Making a few seconds of fine ‘eye-to-lens distance’ adjustments via the rotating grooved wheel at the top of the headset will help mitigate against any undue eyestrain.
One critical set up and configuration issue is related to the smartphone overheating issue. Powering virtual reality requires the smartphone to work harder than in most use cases. Many Gear VR users are reporting that if they initiate a moderate to intense VR session lasting more than 10+/- minutes immediately after a point in which their Samsung smartphone is already hot for any number of reasons, including continued use just prior to the VR time or even a hot ambient temperatures, then the additional heat load caused by the VR session pushes the Samsung smartphone inside the HMD to either recommend the user shut down the smartphone or it simply automatically shuts down itself. This causes a bothersome interval of non-use while the smartphone cools down to an acceptable operating temperature and a required restart of the smartphone.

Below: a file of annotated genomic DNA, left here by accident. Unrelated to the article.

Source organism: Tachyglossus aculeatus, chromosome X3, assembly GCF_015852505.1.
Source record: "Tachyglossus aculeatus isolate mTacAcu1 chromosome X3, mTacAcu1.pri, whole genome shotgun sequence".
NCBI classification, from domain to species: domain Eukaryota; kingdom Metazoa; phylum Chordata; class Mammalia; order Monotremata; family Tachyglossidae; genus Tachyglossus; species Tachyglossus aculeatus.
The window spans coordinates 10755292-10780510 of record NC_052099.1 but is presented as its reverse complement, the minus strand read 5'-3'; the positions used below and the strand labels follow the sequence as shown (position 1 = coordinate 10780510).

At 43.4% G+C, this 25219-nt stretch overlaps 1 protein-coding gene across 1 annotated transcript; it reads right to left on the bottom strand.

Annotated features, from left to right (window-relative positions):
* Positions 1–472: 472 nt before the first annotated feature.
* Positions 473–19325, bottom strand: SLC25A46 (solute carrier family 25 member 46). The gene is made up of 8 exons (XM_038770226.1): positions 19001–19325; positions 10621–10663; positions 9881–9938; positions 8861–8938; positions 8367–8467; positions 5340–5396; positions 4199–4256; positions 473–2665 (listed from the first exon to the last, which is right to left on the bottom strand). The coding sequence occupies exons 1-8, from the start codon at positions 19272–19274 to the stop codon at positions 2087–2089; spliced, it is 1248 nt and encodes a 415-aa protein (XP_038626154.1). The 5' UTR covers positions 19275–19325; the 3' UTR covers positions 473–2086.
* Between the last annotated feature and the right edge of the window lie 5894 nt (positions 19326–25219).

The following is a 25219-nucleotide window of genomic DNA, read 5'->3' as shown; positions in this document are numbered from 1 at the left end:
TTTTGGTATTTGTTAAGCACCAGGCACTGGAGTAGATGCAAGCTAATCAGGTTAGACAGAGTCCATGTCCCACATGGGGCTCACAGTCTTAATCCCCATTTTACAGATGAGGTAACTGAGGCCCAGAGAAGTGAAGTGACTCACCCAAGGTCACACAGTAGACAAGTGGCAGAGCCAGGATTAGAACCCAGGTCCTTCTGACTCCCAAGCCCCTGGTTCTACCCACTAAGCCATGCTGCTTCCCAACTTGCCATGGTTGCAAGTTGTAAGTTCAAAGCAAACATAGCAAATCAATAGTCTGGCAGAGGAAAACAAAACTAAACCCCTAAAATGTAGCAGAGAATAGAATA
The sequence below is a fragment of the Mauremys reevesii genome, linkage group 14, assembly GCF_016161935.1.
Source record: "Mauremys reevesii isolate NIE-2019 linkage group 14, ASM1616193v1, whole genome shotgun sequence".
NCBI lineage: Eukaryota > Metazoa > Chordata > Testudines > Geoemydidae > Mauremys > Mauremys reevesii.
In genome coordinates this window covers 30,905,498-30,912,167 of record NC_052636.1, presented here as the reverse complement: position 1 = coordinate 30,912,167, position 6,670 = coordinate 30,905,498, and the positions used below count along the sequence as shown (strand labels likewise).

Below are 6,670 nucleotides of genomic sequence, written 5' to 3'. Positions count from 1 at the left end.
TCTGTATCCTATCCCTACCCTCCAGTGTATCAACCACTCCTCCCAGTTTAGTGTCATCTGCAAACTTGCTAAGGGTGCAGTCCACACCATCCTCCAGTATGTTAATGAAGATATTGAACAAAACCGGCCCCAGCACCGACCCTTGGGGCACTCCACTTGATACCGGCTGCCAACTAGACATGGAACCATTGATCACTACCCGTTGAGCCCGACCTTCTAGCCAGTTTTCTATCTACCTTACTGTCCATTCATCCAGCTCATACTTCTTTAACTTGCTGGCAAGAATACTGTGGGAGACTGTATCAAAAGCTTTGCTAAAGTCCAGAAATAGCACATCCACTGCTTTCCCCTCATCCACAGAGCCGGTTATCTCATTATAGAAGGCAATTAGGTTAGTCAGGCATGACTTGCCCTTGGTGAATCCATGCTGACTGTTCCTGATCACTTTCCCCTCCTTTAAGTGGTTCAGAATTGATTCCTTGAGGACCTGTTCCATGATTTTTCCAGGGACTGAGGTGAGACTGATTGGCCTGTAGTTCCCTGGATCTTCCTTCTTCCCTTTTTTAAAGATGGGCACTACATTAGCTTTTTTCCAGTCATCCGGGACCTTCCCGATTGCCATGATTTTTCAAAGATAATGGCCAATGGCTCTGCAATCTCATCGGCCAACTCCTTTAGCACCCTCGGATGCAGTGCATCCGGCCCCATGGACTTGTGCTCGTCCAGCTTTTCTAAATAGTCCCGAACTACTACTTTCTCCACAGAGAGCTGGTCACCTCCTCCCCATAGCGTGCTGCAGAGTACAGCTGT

For users expecting their VR session to last beyond 10+/- minutes, it may be a reasonable idea to make sure that you start with a relatively cold smartphone so that you get additional VR time prior to the smartphone reaching its heat threshold limit.
Price and Availability
The MSRP of the Samsung Gear VR is USD99 and it is generally available now through many different retailers.
It certainly is an exciting time to be alive in reality in order to experience the unreal!